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North Coast spot market prices trending downward - case sales remain sluggish

December 07, 2018
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The 7th annual North Coast Wine Industry Exo was held at the Sonoma County Event Center at the Fairgrounds in Santa Rosa. Photo by Kerana Todorov/Wine Business Monthly

North Coast grape prices on the spot market are trending downward after a big 2018 harvest as wine case sales remain sluggish, wine industry experts said Thursday.

“Sorry if it sounds like doom and gloom but it is what it is. Case sales continue to have an impact on the supply side,” said Bryan Foster, Turrentine’s national sales manager of strategic brands. Foster was among the speakers at the 7th Annual North Coast Wine Industry Expo & Conference in Santa Rosa, a trade show that drew about 3,000 visitors.

Forty-eight percent of California’s 25 top producers have experienced volume shipments decreases between January and August, Foster said. Those who reported increases in shipments are nimble and doing some innovations. For example, Vintage Wine Estates, which purchased Layer Cake and other brands over the past year, had wine shipments that increased by 32 percent.

Wineries that shipped less wine included Wente, Bronco Wines Co. and C. Mondavi and family.

Nielsen’s data over 52 weeks through July indicate wine sales increased by 1.7 percent in dollar sale but shrank by 0.1 percent in volume.

Consumers are changing as boomers age. Millenials are very conscientious about what they consume, Foster said. The next generation that’s coming of age does not drink as much. “That’s the other scary thing looming,” Foster said.

Shopping is also evolving. Consumers are not shopping in traditional grocery stores; they are looking at other channels such as Costco, Foster said. “The retail channel blurring is a big deal,” he said.

Brian Clements, vice president/partner at Turrentine, showed a series of slides with spot grape prices trending downward in the North Coast with slower wine sales, a big crop and a large inventory of North Coast bulk wine. “We’re in a transitional phase,” Clements said.

For instance, he anticipates downward pressure on pricing for Sonoma County Pinot noir grape prices.

Negociants and private label producers forced out of the market in the last five years when grape prices skyrocketed are coming back in the market as prices fall, Clements said. “There is always opportunity,” Clements said.

“That’s how we get out of these things. Of course, we don’t need a big crop this year. We need good sales through the holidays."

“It’s a normal cycle,” Clements said. “We’ve all been here before and we’re going to walk our way through this,” he said. “Put your seatbelts on and have fun with the ride.”

In a separate panel, Dale Stratton, vice president of strategic insights at Constellation Brands Inc., said today’s consumer in a “total beverage alcohol consumer,” referring to wine, beer and spirits. The trend will continue. “As you go younger it is more prevalent that that occurs.”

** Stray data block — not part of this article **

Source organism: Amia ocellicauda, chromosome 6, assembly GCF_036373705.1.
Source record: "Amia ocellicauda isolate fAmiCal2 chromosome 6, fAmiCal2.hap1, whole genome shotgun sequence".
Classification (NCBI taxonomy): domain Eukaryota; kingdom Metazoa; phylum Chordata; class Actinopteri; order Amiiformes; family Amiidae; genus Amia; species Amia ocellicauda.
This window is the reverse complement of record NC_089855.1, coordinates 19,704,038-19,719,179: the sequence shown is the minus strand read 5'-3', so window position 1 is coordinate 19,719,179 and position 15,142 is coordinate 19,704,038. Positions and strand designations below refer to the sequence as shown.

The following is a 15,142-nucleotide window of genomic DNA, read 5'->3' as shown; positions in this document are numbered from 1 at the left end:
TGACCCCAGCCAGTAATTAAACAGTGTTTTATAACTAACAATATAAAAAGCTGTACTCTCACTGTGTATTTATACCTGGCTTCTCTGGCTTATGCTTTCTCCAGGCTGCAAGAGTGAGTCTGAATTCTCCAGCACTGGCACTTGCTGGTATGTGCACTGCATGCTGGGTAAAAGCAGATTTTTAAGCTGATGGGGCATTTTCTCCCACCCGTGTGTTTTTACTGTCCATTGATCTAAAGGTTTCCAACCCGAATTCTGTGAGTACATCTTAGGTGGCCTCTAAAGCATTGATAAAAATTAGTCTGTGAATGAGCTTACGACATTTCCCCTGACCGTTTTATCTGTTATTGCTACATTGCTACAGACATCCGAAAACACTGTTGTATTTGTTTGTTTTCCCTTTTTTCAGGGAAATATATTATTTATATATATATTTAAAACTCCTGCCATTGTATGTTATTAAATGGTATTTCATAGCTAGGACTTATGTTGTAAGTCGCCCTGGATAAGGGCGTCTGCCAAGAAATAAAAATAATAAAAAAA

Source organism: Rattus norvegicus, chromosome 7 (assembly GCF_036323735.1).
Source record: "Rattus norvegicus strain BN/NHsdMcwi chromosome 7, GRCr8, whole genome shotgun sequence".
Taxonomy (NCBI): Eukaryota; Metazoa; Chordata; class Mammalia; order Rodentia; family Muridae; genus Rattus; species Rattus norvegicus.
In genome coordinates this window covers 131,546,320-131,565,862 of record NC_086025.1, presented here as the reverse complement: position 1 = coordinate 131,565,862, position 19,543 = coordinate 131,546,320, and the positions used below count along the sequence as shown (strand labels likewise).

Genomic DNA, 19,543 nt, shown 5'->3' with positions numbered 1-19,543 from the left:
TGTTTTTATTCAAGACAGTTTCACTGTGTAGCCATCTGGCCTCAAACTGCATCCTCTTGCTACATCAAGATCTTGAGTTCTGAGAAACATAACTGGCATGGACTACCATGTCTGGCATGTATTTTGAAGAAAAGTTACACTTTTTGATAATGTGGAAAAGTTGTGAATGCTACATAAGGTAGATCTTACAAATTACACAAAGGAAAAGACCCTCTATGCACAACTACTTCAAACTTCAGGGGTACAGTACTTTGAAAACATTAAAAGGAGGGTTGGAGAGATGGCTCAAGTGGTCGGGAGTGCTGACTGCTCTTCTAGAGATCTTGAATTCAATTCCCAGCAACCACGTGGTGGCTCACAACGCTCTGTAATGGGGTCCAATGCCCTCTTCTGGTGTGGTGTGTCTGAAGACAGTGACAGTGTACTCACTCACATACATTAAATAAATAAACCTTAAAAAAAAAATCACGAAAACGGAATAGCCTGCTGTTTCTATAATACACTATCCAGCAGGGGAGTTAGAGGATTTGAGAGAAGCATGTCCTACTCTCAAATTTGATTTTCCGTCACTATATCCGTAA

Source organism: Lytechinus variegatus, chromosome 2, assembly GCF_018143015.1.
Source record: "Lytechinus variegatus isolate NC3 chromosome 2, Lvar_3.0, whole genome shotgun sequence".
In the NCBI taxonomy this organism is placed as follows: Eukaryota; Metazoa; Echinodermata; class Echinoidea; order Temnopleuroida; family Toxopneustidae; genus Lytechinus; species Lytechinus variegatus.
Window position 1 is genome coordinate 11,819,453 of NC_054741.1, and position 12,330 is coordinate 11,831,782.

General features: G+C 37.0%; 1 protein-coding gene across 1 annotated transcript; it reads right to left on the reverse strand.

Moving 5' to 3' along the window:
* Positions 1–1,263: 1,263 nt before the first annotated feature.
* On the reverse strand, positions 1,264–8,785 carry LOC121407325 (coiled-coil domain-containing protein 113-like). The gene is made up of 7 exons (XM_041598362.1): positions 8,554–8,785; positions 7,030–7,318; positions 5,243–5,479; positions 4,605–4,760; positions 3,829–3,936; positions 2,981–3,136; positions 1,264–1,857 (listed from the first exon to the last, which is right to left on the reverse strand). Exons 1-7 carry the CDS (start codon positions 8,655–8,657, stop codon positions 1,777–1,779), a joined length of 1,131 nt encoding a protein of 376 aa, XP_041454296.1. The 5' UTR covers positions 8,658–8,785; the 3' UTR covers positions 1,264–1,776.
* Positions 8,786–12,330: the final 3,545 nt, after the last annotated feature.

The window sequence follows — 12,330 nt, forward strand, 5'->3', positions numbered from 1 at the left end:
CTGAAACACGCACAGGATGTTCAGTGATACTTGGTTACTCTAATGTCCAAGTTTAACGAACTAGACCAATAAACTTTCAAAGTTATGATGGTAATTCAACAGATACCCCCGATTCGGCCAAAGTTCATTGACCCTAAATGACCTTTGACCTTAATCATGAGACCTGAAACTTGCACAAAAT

Premiumization is across the total beverage alcohol landscape and is expected to continue, he said.

Today’s consumer needs an experience,” Stratton said. “It has to be personalized in today’s world,” he said. “And technology can enable a lot of that.”

Retailers personalize offers by leveraging shopper cart data and using other tools. “They’re trying to capture every experience they can.”

Retailers are putting restaurants and wine bars into their spaces, he said. He has even seen a micro-brewery in a grocery store.

“The complection of America is changing,” he also said. “That’s going to impact what they drink, how they drink, when they drink why they drink.” The division of wealth determine what you buy. It also speaks to where you buy it – and how you buy it.”

Big retailers are going to continue to look for other places to buy, Stratton said. But there will also be new retailers. There will be a resurgence of local wine shops, he said. They are going to be able to “hit the personalization, hit the experience, and really learn how to win in that space.”

Social clubs offering high-end food, where people can bowl or throw darts, is another trend. “It’s very much about an experiential outing and being there as a gathering place,” Stratton said.

On-premise establishments also focus on social responsibility and wellness and driving that through their menus. The number of taprooms is growing.

Stephanie Peachey, vice president, Direct to Consumer and Brand Strategy at Kosta Browne, addressed customer engagement, storytelling and customer experience.

“I think with all these industry changes, we actually have the opportunity to grow by paying attention to consumer trends,” Peachey said.

Among other points, she stressed the importance of listening to the consumer. Kosta Browne this summer opened a tasting room in Sebastopol. “People want to engage,” Peachey said. “It was what our customers wanted. They want to have a connection with our brand.”


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